In most cases, you’ve just earned a spot on their ignore list by responding with the latter.  It’s easy to lose your cool, but it’s even easier to prevent your raid membership or guild membership from growing exponentially.  A lot of players I know want a friendly environment to raid in.  In my opinion, there can really only be a minority of players that like to be brow-beaten into success.

Fundamentally, you want the PUG *lighting/thunder* player to feel included and part of the process.  Here’s a couple tips to facilitate that:

  • If you’re doing chain heroics, ask if there’s anything in particular they’d like to run.
  • If in a raid and explaining a boss fight, ask if there’s anything they’d like to add.  If they don’t know the fight, make sure you take your time explaining and making sure they understand.
  • When it comes to loot, make sure they feel comfortable with rolling on something they need.
  • Be open to the idea of letting them roll for Abyss Crystals or other enchanting mats from unused gear.  They’re a part of the team and deserve as much of the reward as everyone else.

In a good portion of cases, you may find that this player has never been treated so fairly before.  Maybe they’re unhappy with their old guild and are looking for a place with like-minded people.  Instead of torturing them to get better, you’re nurturing them to get better.  What you’ve just done is encouraged somebody to want to play this game better. 

What happens next?  Just keep doing the same thing.  Maintain a fun supportive environment, keep inviting that person along when you have the room.  As long as you and your group/raid feels comfortable, start treating that person like an applicant/guildie, without saying, "Come with us and we’ll give you 1, 2, and 3."  Bribery only attracts the gear-hungry guild-hoppers. 

I know the counter-argument to this: "But then everyone knows we’re giving stuff away!" Maybe, but by giving yourself the reputation of being open and equal, you can build a big base of people to choose from.  People you know are there to do well, have a good time, and who won’t take advantage of your kindness and generosity.  It affords you the ability to exclude those bad apples that are detrimental to raids and guilds worldwide.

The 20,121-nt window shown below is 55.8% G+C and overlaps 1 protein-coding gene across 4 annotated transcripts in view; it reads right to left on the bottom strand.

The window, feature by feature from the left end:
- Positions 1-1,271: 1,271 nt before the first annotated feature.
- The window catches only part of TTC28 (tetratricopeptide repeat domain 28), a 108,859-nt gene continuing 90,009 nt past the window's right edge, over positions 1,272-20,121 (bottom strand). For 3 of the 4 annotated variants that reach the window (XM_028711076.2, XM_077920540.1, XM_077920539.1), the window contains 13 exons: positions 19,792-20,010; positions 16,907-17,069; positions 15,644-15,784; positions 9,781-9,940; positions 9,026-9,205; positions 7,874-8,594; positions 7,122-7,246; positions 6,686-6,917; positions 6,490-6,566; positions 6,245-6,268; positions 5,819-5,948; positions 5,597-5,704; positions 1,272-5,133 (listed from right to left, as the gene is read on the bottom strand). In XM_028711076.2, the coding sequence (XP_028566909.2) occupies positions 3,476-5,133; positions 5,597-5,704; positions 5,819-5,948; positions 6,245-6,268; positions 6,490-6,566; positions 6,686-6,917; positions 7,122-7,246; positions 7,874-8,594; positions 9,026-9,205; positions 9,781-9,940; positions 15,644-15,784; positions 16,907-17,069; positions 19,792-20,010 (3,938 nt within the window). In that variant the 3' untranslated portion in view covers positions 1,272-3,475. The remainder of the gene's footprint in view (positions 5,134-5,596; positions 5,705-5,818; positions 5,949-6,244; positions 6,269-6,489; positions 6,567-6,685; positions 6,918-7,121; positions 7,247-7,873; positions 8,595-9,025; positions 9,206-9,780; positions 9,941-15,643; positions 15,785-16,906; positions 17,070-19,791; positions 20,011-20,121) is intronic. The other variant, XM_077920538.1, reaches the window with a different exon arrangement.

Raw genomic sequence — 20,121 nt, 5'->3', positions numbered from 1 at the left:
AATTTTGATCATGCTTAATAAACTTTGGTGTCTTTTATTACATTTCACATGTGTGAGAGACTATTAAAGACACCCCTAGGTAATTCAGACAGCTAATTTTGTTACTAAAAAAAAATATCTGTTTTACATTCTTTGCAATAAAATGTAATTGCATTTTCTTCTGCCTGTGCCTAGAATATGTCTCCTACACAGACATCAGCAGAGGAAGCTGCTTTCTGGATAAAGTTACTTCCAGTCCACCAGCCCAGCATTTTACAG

This method, of course, isn’t a guaranteed 100% recruitment outcome, but it can definitely increase your chances.  You can find and cultivate some pretty amazing raiders this way.  Not to mention it ups your status as a "great guild to run with".  All while simply doing dungeons or raids, which is what we PvE’ers love to do anyways.

By the way…. PUG!  *thunder/lightning/horse*

Error, no group ID set! Check your syntax!
About Matticus

Matticus is the founder of World of Matticus and Plus Heal. Read more of his columns at WoW Insider. League of Legends player. Caffeine enthusiast.

Comments

  1. I couldn’t agree more. When running heroics or Naxx raids, I like to fill one spot of our guild run with a PuG member. We have picked up quite a few members over the past few years this way. Its no guarantee, but it is one of our more effective ways of recruiting.
    .-= Tiis´s last blog ..The Hallowed =-.

  2. I love this post!

    I’m currently a member of a new guild looking to shift up to full speed. One of the biggest mistakes that we have made is overrecruiting. We recently kicked several members for “bank robbery” — a level 17 hunter who was routinely taking and selling Saronite and Northrend gems from the guild bank, and a midlevel priest who ninja’d a guild instance run by setting himself as master looter and then trying to sell the resulting loot to the other guildies.

    The new rule for the guild is ALWAYS pug first. We’ve gotten so many quality members through good pugs… in fact, it’s how I joined the guild – through pugging with the Co-GM and one of the officers. We don’t want any more boost beggars, bank robbers or ninjas. We don’t need the numbers that badly. Pugging is a quick and easy indicator of whether somebody’s a competent and courteous player, and it’s served us very well.